Capitalism: Beyond Awaysis
In nature, there's a phenomenon known as symbiosis. That's when two species function to the mutual benefit of both. An example would be leeches that feed off a growth and heal the patient. In the Far East, I understand that they even have tiny fish that chew off dead or decaying skin.
Business adopted the idea of symbiosis in the 90s and called it synergy. When two mutually compatible businesses are placed next to each other, both benefit.
I really see a lot of synergy coming about with Project Awaysis. In fact, what I see is a combination of synergy with Darwinian survival. Those organisms that are best equipped to adapt to their environment are those that stand the best chance of survival. Those businesses that complement Project Awaysis are those that will profit the most.
Now if I had a store such as an outdoor sporting goods shop across from the proposed 80-unit motel, I would ask myself what I could do in order to reap the most benefit throughout the year. I might already be doing something like bicycle rentals, but then there's the winter sports to consider.
I might consider getting into cross-country ski rentals. I would draw up a map of area cross-country ski trails and put it in a brochure with a discount coupon. I would distribute that brochure at the motel across the street so guests could come over and rent cross country skis from me. If there was not a designated cross country ski trail, I would work with the city to see what could be done about designating one.
If I had a tortilla factory across from the motel, I would expand my business into an upscale Mexican restaurant with an upper level hacienda-style serving area with a view of the lake. I would also get a beer and wine license and put plenty of candles on the tables and make it so romantic that young couples would be crowding the door.
If I had a motel across the street, I wouldn't look at that other lodging facility as competition but rather as a draw that would help bring me more customers. After all, my rates would be substantially less than the place across the street, so the Big Boys would actually be doing my advertising for me.
If I had a set of older tourist cabins from Storm Lake's earlier tourist area, I would slap on a coat of brown paint and put in some fireplaces and rent the units out for a substantial premium during the summer. For the other nine months of the year, I'd rent them out to responsible college students.
If I had a sub sandwich business, I'd check with the city and health department to see what I needed to do to get a mobile cart to take my business to my customers on the beach. I know an Italian water ice vendor in Philadelphia who made six figures working three months a year before retiring at age 50.
And if I were a taxpayer, I would see the obvious advantage of voting in favor of the bond issue Feb. 8. If you've followed the news at all, you would know that the City of Storm Lake stands to gain $8 million in Vision Iowa money plus federal dollars.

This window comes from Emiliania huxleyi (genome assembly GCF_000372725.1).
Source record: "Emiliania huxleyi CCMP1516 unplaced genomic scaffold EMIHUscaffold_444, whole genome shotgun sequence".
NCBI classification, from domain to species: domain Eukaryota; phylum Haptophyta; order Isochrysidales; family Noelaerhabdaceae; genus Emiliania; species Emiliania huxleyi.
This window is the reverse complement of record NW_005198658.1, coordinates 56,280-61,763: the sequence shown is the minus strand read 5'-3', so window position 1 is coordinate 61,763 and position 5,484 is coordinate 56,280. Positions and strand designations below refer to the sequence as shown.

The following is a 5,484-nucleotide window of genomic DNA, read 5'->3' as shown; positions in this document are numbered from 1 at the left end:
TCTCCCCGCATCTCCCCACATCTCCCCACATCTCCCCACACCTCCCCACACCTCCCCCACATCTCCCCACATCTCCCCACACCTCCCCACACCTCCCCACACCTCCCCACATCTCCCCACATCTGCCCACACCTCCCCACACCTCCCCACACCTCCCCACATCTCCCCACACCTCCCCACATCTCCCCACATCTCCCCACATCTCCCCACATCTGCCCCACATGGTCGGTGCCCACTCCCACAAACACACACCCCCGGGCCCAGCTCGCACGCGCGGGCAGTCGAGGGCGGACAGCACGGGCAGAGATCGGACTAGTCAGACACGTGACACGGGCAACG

Sixty percent of city voters have to agree to a $3.5-million bond issue to get that $8 million-plus. I don't care how stingy how you are. Anytime you can get that kind of return on your investment, that's pretty darned good.
Here's another way to look at it. If you can invest $1 and get $2 back within a year, wouldn't you consider that a pretty good investment? Doesn't 100 percent interest sound like a pretty good rate of return? That's exactly what you're getting with Project Awaysis.
If a minimum of sixty percent of voters does not approve the bond issue Feb. 8, the city gets nothing. The Vision Iowa funding depends in part on a local investment.
You can take it to the bank that the DNR would probably pull out on plans for the multi-million dollar marina revamping too. I would even question the continued assurance of any future federal dollars for lake dredging.
By agreeing to spend an average of less than $5 a month, Storm Lake homeowners have everything to gain from Project Awaysis. If they don't approve the bond issue, they have everything to lose: A waterpark, beach improvements, all or much of our proposed project could be lost.
A few years ago there was a bond election on the front burner for a new school at Rock Rapids. A retired farmer from Doon said something like, "That school was good enough for me when I was a kid. Why isn't it good enough now?"
Well, for one thing, this gentleman was in his eighties. That meant the school had been built more than sixty years before. HE had a new school. The school HE attended was not outdated and in violation of innumerable health and ADA codes. Also, the current student population had also doubled.
I agreed with the gentleman on one thing. Kids today should have the same thing he had - a new school with X number of square feet per student.
I totally despise group-think. I believe that if every person mulls this one through individually, there's only one logical conclusion. Project Awaysis is the most sound financial investment the City of Storm Lake will ever make. It's either adapt and grow or fail to adapt and die. You have the power to help make that decision Feb. 8.
The dinosaurs, by the way, failed to adapt. Perhaps they failed to appreciate the phenomenon of symbiosis?
* Mike Tidemann is the assistant editor of the Storm Lake Pilot-Tribune